- what you ate and drank, especially the foods or drinks you consumed before sleeping
- what you dreamt about
- how you felt when you woke up the next day
Since you may not be aware of the full extent of your sleepwalking symptoms, talk with others in your household about your patterns. Ask them to describe your symptoms, and record what they say in your sleep diary as well.
If your doctor suspects that you have an underlying sleep disorder like OSA, they may recommend you undergo an in-lab sleep study known as polysomnography.
During polysomnography, sleep specialists monitor your brain waves, heart rhythms, and other vital signs while you’re asleep. This information can help your doctor diagnose any potential sleep disorders.
Medication and other medical treatments are not usually necessary. If you have a child who’s prone to sleepwalking, you can gently redirect them back to bed.
If an underlying medical condition like OSA is causing your sleepwalking, treating the condition may help minimize sleepwalking episodes. This is why you may want to contact a doctor if sleepwalking is a persistent issue. You’ll want to ensure that there’s no underlying medical condition causing it.
Because you’re not as aware of your surroundings when you’re asleep, you risk injuring yourself, particularly by tripping and falling. If you’re prone to sleepwalking, you may need to evaluate your home for potential hazards that could lead to tripping.
Safety measures to take include:
- taping electrical cords against the wall
- locking doors and windows before going to bed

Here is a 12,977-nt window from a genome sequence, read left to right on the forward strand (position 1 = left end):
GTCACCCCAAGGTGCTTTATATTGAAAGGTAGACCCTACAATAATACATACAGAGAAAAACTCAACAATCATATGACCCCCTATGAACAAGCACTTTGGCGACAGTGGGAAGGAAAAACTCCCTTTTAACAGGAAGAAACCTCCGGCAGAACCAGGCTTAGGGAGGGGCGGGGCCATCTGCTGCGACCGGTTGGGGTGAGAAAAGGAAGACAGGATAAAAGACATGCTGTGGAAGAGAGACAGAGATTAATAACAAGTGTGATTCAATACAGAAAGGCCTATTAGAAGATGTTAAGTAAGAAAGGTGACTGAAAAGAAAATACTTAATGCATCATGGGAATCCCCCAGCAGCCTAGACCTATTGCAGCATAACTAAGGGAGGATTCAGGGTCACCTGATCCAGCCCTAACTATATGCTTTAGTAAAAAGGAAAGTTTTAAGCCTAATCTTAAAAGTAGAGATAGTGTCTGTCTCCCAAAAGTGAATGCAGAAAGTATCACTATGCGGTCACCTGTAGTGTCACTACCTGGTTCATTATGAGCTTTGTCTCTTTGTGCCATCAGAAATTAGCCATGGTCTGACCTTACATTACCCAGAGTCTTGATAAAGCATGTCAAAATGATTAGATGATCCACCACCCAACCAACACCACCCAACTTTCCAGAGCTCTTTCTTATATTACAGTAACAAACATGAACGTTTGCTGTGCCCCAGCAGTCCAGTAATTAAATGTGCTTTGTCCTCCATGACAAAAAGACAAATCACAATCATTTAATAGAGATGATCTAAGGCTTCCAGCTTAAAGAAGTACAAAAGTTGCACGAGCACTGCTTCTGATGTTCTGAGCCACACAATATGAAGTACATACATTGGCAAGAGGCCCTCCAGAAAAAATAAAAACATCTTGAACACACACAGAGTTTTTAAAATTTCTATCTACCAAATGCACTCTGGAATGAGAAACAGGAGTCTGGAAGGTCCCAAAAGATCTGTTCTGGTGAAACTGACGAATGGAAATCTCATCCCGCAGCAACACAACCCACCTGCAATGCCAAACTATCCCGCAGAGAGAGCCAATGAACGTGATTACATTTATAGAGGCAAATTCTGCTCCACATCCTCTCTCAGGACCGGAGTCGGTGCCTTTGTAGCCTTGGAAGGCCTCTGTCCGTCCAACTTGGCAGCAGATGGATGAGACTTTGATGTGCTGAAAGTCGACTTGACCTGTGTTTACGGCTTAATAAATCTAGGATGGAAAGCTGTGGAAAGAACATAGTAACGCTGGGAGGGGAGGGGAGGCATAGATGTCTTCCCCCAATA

- keeping furniture out of any pathways
- adding a gate around your stairs if you have an upstairs bedroom (to prevent falling down the stairs)
If your sleepwalking continues, medications like benzodiazepines or certain antidepressants may help reduce sleepwalking episodes.
Benzodiazepines are commonly prescribed to treat anxiety, but they’re also used to treat sleep disorders. Clonazepam (Klonopin) and diazepam (Valium) in particular are useful in reducing sleepwalking episodes.
Benzodiazepines and certain antidepressants may both help reduce an individual’s stress and anxiety — factors that increase the likelihood of sleepwalking.
Hypnosis is helpful for some sleepwalkers.
A hypnotherapist brings an individual into a very relaxed and focused state of mind. Then the hypnotherapist makes suggestions for changes tailored to the individual’s medical issue.
The belief is that these suggestions will sink into the individual’s consciousness in a deeper, more meaningful way because they’re more open to receiving the suggestions.
Sleepwalking occurs in approximately 15 percent of children. Other parasomnias associated with NREM sleep, like night terrors, are less common in children.
Sleepwalking peaks between 8 and 12 years old, according to the American Academy of Sleep Medicine.
Certain factors seem to decrease the likelihood that a sleepwalking episode will occur.
These include lifestyle changes, like minimizing stress, anxiety, or conflict. Doing something that relaxes you before going to sleep, like reading a book, listening to music, or taking a warm bath, may help reduce your chances of a sleepwalking episode.
Severe exhaustion can also lead to sleepwalking.
Making every effort to get enough sleep at night can help. Consider making a sleep schedule a priority. Go to bed and wake at the same time.
Also, avoid drinking caffeine or alcohol before going to bed. Alcohol is a central nervous system depressant that can actually trigger sleepwalking.